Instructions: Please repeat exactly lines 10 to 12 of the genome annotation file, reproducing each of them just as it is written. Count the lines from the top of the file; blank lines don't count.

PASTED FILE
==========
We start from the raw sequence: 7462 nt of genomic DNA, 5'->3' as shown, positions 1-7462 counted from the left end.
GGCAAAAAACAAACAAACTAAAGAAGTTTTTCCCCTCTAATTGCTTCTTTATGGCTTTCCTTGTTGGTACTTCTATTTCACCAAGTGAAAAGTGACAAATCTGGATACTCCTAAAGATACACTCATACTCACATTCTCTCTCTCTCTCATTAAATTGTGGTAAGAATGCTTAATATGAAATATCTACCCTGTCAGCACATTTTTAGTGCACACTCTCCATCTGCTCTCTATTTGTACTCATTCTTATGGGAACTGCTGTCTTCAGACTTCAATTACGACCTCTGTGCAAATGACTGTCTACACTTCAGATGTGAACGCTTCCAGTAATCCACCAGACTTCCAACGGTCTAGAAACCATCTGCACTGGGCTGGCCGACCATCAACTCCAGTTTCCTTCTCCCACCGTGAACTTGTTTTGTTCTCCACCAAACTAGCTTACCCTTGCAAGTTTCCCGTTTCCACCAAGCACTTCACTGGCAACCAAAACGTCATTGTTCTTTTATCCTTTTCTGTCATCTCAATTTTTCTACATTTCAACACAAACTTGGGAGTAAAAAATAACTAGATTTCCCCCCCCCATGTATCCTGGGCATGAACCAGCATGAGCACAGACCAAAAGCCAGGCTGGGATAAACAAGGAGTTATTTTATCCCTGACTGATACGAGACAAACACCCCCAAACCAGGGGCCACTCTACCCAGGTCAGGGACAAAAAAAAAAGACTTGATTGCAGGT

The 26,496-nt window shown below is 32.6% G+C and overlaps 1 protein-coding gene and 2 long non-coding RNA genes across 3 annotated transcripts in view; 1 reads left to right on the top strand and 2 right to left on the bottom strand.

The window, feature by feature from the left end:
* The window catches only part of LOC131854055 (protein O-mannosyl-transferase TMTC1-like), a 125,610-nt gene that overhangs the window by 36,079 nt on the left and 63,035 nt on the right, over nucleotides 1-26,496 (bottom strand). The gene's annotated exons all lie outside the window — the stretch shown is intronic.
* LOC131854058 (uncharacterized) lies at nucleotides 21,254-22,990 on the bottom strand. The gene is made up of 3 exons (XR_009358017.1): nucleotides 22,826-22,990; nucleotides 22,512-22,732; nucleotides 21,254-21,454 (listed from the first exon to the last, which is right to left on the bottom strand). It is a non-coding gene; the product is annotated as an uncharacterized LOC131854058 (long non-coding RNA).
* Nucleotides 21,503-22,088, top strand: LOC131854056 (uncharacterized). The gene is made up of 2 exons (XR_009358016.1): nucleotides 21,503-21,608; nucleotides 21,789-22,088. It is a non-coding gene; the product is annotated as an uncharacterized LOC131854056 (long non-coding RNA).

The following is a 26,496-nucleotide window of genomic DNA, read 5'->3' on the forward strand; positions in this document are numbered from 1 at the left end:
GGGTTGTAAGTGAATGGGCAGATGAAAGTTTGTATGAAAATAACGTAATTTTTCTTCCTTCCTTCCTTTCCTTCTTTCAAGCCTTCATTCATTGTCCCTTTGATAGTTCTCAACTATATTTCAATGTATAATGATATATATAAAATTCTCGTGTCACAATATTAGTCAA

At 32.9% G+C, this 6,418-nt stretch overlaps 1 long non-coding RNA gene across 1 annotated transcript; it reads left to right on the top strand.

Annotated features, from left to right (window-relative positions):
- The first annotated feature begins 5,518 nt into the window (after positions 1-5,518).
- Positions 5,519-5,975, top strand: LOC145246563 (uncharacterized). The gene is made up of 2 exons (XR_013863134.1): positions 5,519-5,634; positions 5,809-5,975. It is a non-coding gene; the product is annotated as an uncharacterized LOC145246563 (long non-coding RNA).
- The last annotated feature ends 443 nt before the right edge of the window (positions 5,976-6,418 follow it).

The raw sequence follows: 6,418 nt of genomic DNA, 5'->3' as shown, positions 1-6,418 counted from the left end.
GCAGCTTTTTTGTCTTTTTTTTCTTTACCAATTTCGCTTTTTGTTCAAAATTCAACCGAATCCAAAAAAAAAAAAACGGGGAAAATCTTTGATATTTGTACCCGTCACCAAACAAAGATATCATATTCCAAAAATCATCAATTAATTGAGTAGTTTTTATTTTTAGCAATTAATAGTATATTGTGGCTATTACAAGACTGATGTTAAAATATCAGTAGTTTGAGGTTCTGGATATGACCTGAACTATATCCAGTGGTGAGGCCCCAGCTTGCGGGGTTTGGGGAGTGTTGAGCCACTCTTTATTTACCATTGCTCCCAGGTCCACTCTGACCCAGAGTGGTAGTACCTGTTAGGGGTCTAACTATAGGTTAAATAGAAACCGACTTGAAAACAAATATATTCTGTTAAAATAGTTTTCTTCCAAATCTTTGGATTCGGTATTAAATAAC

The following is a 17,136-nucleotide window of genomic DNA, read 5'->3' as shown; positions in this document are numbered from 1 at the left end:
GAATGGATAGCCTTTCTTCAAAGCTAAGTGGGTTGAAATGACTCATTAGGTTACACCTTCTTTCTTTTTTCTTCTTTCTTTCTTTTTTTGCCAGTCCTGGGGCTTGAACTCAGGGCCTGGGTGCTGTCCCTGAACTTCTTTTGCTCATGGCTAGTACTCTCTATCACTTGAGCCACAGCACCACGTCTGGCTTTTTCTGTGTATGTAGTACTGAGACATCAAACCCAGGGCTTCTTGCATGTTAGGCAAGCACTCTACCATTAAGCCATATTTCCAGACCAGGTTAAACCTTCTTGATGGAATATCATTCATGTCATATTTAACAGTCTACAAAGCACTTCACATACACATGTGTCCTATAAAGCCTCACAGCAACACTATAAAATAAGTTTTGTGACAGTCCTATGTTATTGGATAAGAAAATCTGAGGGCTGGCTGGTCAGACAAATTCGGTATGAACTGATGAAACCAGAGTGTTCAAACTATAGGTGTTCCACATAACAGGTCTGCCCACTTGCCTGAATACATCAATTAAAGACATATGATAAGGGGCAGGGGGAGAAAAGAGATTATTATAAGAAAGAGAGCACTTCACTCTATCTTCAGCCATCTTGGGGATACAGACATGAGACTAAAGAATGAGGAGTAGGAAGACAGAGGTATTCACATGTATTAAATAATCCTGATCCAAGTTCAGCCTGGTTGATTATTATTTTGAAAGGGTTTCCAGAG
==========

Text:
At 32.9% G+C, this 6,418-nt stretch overlaps 1 long non-coding RNA gene across 1 annotated transcript; it reads left to right on the top strand.

Annotated features, from left to right (window-relative positions):
- The first annotated feature begins 5,518 nt into the window (after positions 1-5,518).